You should deal with the most important debts first - these are called 'priority debts'.
Priority debts mean you could lose your home, have your energy supply cut off, lose essential goods or go to prison if you don't pay. They include things like:
Check if you have any priority debts before dealing with your credit debts.
If you’re struggling to pay debts like credit cards, store cards or payday loans you can ask to make lower monthly repayments. Paying less than it says you have to in your contract might make it harder for you to get credit in the future.
You should normally only ask to make lower payments for non-priority debts. These include:
You’ll need to contact the people or organisations you owe money to - these are your ‘creditors’. Write to your creditors to tell them you’re trying to sort out your debts. Ask them to:
Work out a budget so you know how much you have left each month after paying your essential bills and priority debts. This is called ‘available income’.
Make sure you save a copy of your budget - you’ll need to refer to this later. You’ll also need to send a copy to your creditors when you ask to make lower payments. It will show them that what you’re offering to pay is fair.
Try and be as accurate as you can. Before you start, find your most recent:
Use the budgeting tool on the National Debtline website. You’ll create a ‘standard financial statement’ - your creditor will know what this is.
If you need help working out a budget contact your nearest Citizens Advice.
Write to your creditors if you’ve no money left each month after paying your essential bills and priority debts. Explain that you’re dealing with your debts and ask them to freeze interest and charges while you do this. This means that your debts won’t increase.
You can use our sample letter. You should also send a copy of your standard financial statement.
Get help from your nearest Citizens Advice. An adviser can help you look at other ways of paying off your debts.
Check the ‘non-priority debt’ section of your standard financial statement. It will tell you how much to offer each creditor.
The amount each creditor gets depends on how much you owe - this is known as a ‘pro rata’ offer. It's a way of treating all your creditors equally. You must do this or they might refuse your offers.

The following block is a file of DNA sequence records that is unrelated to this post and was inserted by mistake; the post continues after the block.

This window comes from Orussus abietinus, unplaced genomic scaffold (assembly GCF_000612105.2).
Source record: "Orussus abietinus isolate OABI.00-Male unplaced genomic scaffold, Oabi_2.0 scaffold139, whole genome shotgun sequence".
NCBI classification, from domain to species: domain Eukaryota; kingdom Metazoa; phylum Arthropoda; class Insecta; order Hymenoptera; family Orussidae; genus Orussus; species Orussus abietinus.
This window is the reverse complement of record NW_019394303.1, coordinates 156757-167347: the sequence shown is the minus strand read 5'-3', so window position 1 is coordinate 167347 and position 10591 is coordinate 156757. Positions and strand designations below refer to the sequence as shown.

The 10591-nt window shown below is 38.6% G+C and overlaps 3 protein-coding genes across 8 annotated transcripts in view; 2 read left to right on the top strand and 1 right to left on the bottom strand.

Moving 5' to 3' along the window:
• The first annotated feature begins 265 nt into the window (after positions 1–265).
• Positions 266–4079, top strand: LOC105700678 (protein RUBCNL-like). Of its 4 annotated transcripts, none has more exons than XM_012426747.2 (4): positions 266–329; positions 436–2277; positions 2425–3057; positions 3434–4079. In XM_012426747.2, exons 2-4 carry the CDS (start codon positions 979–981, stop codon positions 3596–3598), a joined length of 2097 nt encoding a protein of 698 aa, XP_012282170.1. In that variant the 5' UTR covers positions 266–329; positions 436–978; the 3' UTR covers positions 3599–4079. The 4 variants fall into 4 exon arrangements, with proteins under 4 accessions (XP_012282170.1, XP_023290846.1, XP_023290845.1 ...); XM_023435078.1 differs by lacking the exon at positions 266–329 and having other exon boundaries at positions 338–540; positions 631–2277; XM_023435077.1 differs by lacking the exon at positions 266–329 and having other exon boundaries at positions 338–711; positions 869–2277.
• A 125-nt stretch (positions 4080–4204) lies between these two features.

You’ve got 2 debts - a credit card and a store card.
You owe twice as much on the credit card as you do on the store card, so your offer to the credit card company should be twice as much.
You have £90 left each month to pay off your debts.
|Creditor||Total debt||Your offer|
|Credit card||£2,000||£60 a month|
|Store card||£1,000||£30 a month|
Write to each creditor with your repayment offer and include a copy of your budget. This will show creditors you’re only spending money on essential living costs and that the offer you’re making is fair.
Make sure you:
Use our sample letter to write to your creditors with your offers. Make sure you keep a copy of everything you send.
Some creditors might ask you to pay more than you’re offering. Don’t agree to pay more than you can afford - you could end up getting in more debt.
Write to the creditor again and ask them to reconsider. Remember to include a copy of your financial statement.
If a creditor refuses your offer, start making payments anyway and let your creditor know you’re doing this.
If other creditors have agreed to your offers, tell the creditor this and point out that you’re treating all your creditors equally.
If a creditor still refuses your offer contact your nearest Citizens Advice for more help. An adviser can negotiate with your creditors or look at other ways of paying off your debts.
Your creditors don’t have to freeze the interest on your debts. They can refuse to do so, or lower the amount of interest instead of stopping it completely.
If this happens use the ‘freeze interest’ sample letter on the National Debtline website to write to them again.
The more interest you pay the longer it will take to pay your debts off. If your creditor won’t freeze interest on your debts contact your nearest Citizens Advice. An adviser can negotiate with your creditors or look at other ways of paying your debts.
You’re responsible for making the agreed repayments and for keeping your creditors up to date about your circumstances.
You should contact your creditors every few months to let them know your circumstances haven’t changed. This will show them you’re serious about dealing with your debt.
Your creditors can still take court action against you after you've agreed a repayment plan. Find out what to do if a creditor takes you to court for debt.
Even if you’ve agreed repayments with your creditors, there might be other ways you could deal with your debts. Check your options for getting out of debt.
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